Taking Care of Bacterial Vaginosis
Bacterial vaginosis is considered to be one of the most common causes of vaginal infections and although it can potentially affect women of all ages, it tends to be most common in women of childbearing age.
It is widely believed that one of the major causes of bacterial vaginosis is an imbalance of the natural bacteria which live in the vagina; although bacterial vaginosis may occasionally disappear on its own, it can lead to other, more serious health risks if left untreated.
Common Symptoms of Bacterial Vaginosis
The overgrowth of bacteria in bacterial vaginosis can cause an increase in vaginal discharge, a thin vaginal discharge which is white or gray in color, a vaginal discharge which has a strong, fishy or unpleasant musky odor, or itching, burning or pain in your genital area. Be aware, however that nearly 50% of women with bacterial vaginosis do not notice any particular symptoms, therefore a yearly gynecological exam to check for the disease is crucial.
What Causes Bacterial Vaginosis?
In a "normal" vagina there is a greater balance of "good" bacteria, resulting in a natural flora function of the vagina. These bacteria are called lactobacilli, and are the same type found in yogurt. While there are also bad bacteria present in the vagina, the good bacteria usually keeps them in check, however when bacterial vaginosis occurs the bad bacteria overtake the naturally good.
Bacterial vaginosis is listed as a sexually transmitted disease by the Centers for Disease Control and Prevention, although the actual cause of the disease is not known. Women who have multiple sex partners may be at a higher risk of recurrent bacterial vaginosis, and those who are currently with a new sex partner could also be at a higher risk.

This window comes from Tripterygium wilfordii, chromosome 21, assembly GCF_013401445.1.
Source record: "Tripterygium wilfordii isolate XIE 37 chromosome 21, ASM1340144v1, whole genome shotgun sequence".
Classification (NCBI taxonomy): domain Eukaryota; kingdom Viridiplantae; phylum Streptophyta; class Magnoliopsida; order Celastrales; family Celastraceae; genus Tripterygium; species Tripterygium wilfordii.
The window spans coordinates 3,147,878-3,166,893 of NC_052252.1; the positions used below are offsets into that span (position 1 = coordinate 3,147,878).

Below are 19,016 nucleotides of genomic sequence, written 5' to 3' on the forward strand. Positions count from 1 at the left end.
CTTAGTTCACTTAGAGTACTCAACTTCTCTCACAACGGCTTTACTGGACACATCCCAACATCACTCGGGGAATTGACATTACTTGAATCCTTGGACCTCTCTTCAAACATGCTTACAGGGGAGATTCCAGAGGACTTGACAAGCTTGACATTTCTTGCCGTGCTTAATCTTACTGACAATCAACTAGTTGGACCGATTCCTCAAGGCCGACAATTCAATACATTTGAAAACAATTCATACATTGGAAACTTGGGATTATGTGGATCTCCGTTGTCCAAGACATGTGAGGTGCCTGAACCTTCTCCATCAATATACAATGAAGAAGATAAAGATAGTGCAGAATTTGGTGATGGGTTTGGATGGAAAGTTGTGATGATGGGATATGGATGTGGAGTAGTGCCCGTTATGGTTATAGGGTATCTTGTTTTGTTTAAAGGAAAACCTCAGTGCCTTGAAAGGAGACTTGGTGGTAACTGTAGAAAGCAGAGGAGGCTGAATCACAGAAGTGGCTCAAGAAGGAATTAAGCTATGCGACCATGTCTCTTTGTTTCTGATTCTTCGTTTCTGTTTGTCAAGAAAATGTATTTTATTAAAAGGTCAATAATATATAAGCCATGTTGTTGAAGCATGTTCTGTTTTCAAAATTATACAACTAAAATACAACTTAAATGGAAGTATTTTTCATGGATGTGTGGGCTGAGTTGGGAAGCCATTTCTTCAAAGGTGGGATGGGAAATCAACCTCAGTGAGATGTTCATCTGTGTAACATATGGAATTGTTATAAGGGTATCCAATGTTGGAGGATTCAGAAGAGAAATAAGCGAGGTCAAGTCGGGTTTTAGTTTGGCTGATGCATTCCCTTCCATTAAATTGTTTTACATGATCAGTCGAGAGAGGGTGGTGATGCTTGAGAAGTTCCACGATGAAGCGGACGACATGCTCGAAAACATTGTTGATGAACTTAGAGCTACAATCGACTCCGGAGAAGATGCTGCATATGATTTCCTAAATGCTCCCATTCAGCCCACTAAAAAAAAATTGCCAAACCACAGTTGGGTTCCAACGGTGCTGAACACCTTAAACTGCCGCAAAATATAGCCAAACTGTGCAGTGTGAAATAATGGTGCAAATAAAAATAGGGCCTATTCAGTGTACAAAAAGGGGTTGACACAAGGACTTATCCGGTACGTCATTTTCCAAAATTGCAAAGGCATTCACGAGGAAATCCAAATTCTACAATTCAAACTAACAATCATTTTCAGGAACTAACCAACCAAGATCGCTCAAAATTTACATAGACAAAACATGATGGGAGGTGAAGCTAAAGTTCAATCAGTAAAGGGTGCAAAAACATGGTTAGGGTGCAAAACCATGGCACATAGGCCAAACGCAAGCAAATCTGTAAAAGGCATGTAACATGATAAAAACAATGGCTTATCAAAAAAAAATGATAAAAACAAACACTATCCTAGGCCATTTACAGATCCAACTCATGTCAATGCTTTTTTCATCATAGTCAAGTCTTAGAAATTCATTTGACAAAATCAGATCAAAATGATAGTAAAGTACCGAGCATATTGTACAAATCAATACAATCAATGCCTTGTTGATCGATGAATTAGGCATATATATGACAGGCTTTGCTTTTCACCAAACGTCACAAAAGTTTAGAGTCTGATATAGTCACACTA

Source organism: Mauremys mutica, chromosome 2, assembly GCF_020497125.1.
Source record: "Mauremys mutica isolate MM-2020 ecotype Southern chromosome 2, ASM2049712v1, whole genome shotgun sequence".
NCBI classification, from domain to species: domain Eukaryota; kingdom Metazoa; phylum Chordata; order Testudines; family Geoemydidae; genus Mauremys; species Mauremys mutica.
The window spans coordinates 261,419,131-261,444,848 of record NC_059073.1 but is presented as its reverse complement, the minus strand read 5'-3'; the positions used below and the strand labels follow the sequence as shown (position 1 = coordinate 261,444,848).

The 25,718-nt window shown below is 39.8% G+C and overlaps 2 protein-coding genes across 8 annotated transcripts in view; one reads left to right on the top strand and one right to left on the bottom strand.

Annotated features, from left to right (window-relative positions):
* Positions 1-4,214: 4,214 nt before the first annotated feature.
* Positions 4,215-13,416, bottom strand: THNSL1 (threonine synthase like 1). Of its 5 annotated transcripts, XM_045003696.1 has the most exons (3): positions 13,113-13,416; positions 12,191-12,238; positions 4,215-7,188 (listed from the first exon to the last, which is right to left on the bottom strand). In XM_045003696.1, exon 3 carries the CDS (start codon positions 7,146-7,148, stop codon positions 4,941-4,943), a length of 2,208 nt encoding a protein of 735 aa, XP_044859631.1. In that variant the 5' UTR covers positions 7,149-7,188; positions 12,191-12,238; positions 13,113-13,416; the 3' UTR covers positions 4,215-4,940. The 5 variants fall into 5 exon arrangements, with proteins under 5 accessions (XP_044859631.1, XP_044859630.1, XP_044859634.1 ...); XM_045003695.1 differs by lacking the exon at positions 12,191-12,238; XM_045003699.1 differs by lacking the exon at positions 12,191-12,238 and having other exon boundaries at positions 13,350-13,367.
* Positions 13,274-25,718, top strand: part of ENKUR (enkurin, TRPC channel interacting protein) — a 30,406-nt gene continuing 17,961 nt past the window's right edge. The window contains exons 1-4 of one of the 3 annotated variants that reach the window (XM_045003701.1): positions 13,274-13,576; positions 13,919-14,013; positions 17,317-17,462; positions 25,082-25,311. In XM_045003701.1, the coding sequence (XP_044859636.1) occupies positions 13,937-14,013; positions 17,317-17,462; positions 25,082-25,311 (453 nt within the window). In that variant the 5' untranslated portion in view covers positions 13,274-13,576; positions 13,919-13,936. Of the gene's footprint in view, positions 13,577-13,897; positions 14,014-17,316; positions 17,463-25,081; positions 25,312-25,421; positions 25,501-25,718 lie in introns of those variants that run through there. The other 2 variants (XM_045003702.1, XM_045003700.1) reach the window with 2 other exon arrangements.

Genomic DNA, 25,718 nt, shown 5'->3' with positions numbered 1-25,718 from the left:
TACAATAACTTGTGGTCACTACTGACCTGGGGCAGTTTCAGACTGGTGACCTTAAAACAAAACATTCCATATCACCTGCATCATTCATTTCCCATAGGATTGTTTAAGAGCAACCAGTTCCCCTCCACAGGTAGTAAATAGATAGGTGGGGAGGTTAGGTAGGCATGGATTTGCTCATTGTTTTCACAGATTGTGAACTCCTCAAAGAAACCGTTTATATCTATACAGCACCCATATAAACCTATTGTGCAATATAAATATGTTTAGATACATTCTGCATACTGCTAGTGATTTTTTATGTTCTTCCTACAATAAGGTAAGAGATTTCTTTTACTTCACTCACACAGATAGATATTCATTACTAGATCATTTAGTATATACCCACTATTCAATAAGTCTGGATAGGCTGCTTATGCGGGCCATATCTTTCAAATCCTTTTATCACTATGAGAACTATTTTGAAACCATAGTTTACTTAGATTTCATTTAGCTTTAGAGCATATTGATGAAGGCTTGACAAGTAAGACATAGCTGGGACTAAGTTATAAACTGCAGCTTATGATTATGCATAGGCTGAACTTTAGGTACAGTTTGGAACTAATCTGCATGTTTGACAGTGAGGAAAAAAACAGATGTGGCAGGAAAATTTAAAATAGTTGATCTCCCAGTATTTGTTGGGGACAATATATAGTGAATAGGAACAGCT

How Will Your Doctor Treat Bacterial Vaginosis?
Bacterial vaginosis can be an embarrassing and uncomfortable condition, and, if left untreated, may lead to PID and other serious complications. Bacterial vaginosis can be especially dangerous for pregnant women because the infection can travel up into the uterus, causing premature delivery or low birth weight.
If you suffer from bacterial vaginosis your doctor will likely prescribe an antibiotic, taken either orally or vaginally, such as Ampicillin, Ceftriaxone, Clindamycin, Tertracycline or Metronidazole. Making sure you maintain regular exercise and a healthy diet can also help your symptoms improve.
Natural Treatments for Bacterial Vaginosis
Homeopathic treatments shown to be effective in treating bacterial vaginosis include inserting plain yogurt containing lactobacillus directly into your vagina with a plastic applicator, which may help rebalance the good and bad bacteria. Taking acidophilus capsules or suppositories may also work to rebalance the good and bad bacteria in your vagina.
Some women have had good results from using tea tree oil suppositories or douches-tea tree oil is believed to have certain antifungal properties which attack the bad bacteria in your vagina (never apply tea tree oil directly to the sensitive vaginal lining as it can cause an allergic reaction). Douching with diluted grapefruit seed extract, or with a mixture of ¼ cup of 3% hydrogen peroxide mixed with two cups of water may also be beneficial in restoring the normal bacterial flora, and helping your symptoms of bacterial vaginosis.